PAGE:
It’s such an American, and nutrition-based, solution to a problem. Change the food, not the habits.

Here’s the situation:

  1. Americans are under pressure to reduce consumption of sodium and saturated fats.
  2. But, Americans like to eat cheese.
  3. And, cheese is loaded with sodium and saturated fat.  In fact, cheese is the single largest source of saturated fat in the American diet. (Read more about sat fat from the  Harvard School of Public Health.)

So, instead of changing our habits, we’re trying to change the cheese.

According to The New York Times, cheese manufacturers are busy looking for ways to make palatable low salt, low fat cheese. 

I guess palatable is the problem.

“When you take a lot of the fat out, essentially cheese will turn into an eraser.”— Gregory D. Miller, president of the Dairy Research Institute.

“If you really want to make bad cheese, make a low-fat, low-sodium one.” — Lloyd Metzger, professor of dairy science at South Dakota State University.

Read The New York Times article.

How are cheese manufacturers “fixing” their food?

One technique relies upon centrifuges to spin off the fat, turning cheddar cheese into cheddar cheese product.

Yes, this is what America needs: MORE PROCESSED FOOD.

I can understand cheese manufacturers wanting to preserve their product’s place in the American diet.

The American cheese industry produces more than 10 billion pounds of cheese each year.

That’s a lot of cheese.

And I understand people wanting a “healthier” cheese. We LOVE cheese.

So it’s understandable that we want to have our cheese and eat it too. (Sorry, I know that joke is cheesy. That joke is too!)

Replacing cheese with an inferior tasting, more highly processed product, just so we can eat as much cheese as we want, is simply the wrong solution.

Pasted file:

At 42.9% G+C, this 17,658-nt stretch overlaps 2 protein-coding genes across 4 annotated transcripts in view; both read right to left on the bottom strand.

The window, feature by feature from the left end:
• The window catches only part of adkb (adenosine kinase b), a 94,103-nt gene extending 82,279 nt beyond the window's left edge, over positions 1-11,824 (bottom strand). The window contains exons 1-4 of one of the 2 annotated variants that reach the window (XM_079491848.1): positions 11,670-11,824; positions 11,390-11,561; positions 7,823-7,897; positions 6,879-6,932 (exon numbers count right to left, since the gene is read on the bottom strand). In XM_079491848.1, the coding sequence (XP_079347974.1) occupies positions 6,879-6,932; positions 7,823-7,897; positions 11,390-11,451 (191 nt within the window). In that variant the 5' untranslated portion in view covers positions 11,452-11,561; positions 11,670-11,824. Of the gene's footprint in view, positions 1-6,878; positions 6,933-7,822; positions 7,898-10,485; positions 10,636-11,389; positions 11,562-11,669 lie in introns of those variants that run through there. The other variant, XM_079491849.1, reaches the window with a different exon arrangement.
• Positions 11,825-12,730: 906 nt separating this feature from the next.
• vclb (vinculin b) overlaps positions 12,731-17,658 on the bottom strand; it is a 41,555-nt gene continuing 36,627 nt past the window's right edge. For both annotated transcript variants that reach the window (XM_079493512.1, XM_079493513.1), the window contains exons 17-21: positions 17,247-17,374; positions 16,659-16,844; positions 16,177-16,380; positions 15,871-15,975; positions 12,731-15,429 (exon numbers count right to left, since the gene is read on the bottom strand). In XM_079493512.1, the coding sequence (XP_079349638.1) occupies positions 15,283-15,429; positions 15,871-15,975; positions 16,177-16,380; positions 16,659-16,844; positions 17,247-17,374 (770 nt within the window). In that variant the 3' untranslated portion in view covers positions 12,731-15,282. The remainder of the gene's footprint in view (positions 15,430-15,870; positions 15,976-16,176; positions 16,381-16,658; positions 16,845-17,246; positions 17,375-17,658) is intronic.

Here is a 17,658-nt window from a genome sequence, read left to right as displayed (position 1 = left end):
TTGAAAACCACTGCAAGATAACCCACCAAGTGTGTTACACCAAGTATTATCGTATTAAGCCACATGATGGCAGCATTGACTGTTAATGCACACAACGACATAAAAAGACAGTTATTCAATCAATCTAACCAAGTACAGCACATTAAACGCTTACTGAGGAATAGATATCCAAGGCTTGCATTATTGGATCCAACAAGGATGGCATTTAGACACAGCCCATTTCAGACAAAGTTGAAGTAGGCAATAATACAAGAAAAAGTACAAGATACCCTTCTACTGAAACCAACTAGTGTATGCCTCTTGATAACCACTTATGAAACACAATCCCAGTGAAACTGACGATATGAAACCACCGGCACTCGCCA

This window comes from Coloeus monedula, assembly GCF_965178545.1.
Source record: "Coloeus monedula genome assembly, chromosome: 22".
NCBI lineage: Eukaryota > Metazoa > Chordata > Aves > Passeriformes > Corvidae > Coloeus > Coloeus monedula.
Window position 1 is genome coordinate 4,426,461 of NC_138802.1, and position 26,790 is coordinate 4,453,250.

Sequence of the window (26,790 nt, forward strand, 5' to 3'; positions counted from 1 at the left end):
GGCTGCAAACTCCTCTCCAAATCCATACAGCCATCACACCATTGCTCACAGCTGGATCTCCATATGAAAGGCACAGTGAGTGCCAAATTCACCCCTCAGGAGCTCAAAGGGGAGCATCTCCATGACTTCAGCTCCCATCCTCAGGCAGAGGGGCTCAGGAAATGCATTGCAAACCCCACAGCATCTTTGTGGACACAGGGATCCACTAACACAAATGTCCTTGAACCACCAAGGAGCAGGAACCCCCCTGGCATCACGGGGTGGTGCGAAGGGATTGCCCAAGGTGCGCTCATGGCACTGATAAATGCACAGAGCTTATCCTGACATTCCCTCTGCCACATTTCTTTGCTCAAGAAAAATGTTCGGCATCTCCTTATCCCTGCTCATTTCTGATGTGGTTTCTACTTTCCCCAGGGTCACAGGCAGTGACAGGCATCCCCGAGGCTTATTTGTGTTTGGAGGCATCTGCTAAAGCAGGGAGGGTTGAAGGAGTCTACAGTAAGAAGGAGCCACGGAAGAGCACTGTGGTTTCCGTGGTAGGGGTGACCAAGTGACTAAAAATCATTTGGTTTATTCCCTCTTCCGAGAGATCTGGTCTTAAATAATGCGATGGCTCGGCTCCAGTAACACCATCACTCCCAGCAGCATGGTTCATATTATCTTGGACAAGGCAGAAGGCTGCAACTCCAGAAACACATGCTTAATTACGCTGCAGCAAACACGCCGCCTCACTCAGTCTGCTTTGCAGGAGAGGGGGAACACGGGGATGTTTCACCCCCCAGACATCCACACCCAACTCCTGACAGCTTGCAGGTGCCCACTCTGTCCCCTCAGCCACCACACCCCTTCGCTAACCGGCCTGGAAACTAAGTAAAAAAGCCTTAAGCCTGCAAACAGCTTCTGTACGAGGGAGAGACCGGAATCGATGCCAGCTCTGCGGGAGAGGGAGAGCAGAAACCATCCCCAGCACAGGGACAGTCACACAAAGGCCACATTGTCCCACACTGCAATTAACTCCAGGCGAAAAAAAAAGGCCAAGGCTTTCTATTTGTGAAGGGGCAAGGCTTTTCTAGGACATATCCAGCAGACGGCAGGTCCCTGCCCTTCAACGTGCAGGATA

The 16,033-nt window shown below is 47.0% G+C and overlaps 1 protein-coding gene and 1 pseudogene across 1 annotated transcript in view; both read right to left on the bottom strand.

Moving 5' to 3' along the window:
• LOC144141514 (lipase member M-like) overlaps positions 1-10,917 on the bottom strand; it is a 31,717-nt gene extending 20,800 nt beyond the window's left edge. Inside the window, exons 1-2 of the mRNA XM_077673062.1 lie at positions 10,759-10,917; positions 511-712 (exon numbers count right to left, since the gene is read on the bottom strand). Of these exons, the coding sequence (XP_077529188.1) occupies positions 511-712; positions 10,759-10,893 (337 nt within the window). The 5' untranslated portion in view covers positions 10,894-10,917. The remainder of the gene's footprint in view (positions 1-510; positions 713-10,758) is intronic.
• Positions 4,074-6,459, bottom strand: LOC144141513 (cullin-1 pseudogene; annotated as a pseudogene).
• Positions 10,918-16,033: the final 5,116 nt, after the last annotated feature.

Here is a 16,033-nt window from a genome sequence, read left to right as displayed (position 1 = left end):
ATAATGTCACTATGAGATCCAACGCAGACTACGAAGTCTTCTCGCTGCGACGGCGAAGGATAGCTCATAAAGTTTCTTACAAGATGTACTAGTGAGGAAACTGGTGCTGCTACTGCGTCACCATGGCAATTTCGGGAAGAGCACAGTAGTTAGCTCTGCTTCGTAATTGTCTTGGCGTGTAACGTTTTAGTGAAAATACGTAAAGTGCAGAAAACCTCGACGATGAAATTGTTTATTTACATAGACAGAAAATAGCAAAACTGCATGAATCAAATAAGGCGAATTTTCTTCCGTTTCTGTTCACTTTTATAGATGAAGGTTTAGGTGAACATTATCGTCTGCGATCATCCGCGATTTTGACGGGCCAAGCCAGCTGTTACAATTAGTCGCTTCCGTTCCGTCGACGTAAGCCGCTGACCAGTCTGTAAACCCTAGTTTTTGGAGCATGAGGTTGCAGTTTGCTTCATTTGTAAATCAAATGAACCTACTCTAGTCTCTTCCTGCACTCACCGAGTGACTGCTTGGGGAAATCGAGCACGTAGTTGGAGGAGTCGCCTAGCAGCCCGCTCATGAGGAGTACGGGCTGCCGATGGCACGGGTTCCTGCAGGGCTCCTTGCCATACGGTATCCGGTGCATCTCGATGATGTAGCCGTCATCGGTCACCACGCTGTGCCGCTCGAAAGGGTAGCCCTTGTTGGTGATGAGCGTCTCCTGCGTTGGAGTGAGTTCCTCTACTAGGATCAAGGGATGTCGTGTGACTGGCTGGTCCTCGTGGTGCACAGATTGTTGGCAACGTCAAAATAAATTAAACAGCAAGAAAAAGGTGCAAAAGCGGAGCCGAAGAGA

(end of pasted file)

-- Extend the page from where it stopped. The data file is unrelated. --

The idea that we should be able to eat as much as we want of any food is part of our national problem.

And it’s fostered by the nutrition mentality: If it’s nutritious we feel free to go wild.  Where are the limits? (Limits seem only to apply to “bad” food. Turn “bad” food into “good” food though…)

This isn’t just a portion size problem. It’s an entitlement problem.

Indeed, we are so committed to the idea that we should be able to eat as much as we want that we are willing to remake food into something it’s not. Cheese is only the latest example.

Our national dialogue focuses so much on what we eat that people have almost forgotten that we have to think about when, why and how much we eat as well.

That’s the beauty of the habits approach. It provide a clear and concise way for people to pack everything they want into their diet, and it does so in a way that works. (Just ask yourself: Is this a habit you want your kids to foster?)

There’s nothing wrong with eating cheese, but I highly recommend that you and your kids eat the real deal—Brie, Camembert, actual Cheddar—in the right amounts and in the right frequency. (Don’t give your kids cheese every day. Read What’s the Problem with Cheese?)

Maybe some people dream of a day when we’ll live in a world where all the “bad” foods will be altered to be nutritionally superior, and then we will be able to eat whatever we want, whenever we want, in whatever quantities we want.

I dream of a day, though, when we start thinking more about habits.

~Changing the conversation from nutrition to habits.~